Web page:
RobustWealth’s platform also accommodates goal-based investing, which enables individuals to set a date for certain life events – such as like buying a house, or retiring – and then get recommendations about the level of savings and kind of mix of investments to help reach them.
In a move that Kerins said will increase the company’s reach, RobustWealth was recently acquired by Principal Financial Group, which offers retirement, insurance and asset management solutions.
“We’ll combine our platform with Principal’s operations so we can reach even more people,” he said.
Stephen Ng, founder and president of Stephen Ng Financial Group in Short Hills, acknowledges that robo-advisers can offer low-cost advice but said there’s room enough for a human approach too.
“If someone is a high-tech person, they may go for a robo-adviser,” Ng said. “But if they want high-tech and high-touch, they will go to a human being. It’s like choosing to buy goods online, or going to a brick-and-mortar store. There’s enough business for both as long as they can properly service their market.”
Ng, who has about $200 million of assets under management, said his client base is made up of middle- to upper-income individuals, and he makes a point of spending a lot of time answering their questions and educating them.
“Robo-advice is cheap, but there’s a lot involved in financial planning,” he said. “Robos can access a great deal of knowledge, but it takes human wisdom to actually decipher what’s out there, and motivate clients to act on their knowledge. Many of my clients see me as more than just a financial adviser. I’m also a kind of life coach and motivator, and they ask me to intervene in their family issues as well as their financial ones. You don’t get that from a digital adviser.”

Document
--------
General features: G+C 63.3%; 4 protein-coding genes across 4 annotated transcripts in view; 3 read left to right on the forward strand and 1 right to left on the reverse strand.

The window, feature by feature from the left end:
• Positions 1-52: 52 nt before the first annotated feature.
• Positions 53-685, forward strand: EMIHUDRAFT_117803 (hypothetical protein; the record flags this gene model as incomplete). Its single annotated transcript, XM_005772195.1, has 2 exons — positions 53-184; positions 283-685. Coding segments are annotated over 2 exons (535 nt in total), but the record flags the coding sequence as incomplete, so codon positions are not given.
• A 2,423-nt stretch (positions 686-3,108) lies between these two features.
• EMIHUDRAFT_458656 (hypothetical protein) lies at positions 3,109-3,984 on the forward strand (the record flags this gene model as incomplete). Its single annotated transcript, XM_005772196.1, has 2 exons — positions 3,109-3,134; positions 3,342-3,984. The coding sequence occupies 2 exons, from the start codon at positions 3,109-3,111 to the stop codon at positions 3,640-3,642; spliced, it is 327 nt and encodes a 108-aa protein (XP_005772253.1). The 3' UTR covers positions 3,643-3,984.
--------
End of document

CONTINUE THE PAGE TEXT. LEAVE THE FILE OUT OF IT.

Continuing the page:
On yet another front, Bank of America recently rolled out a virtual assistant, called Erica, to help about 25 million mobile banking customers with their transactions.
Powered by artificial intelligence that the bank said will help it learn about customers, BoA head of digital banking Michelle Moore said Erica delivers “personalized solutions at scale by providing insights, such as how you can improve your credit score or create a budget.”
Mobile banking clients can use Erica to search for past transactions, including checks written or shopping activity, access key information like routing numbers or the closest ATM or financial center, view bills, schedule payments, transfer money or even schedule face-to-face meetings with live bankers at BoA’s financial centers.
“Erica’s knowledge of banking and financial services increases with every client interaction,” said Aditya Bhasin, head of consumer and wealth management technology at the bank. “In time, Erica will have the insights to not only help pay a friend or list your transactions at a specific merchant but also help you make better financial decisions by analyzing your habits and providing guidance.”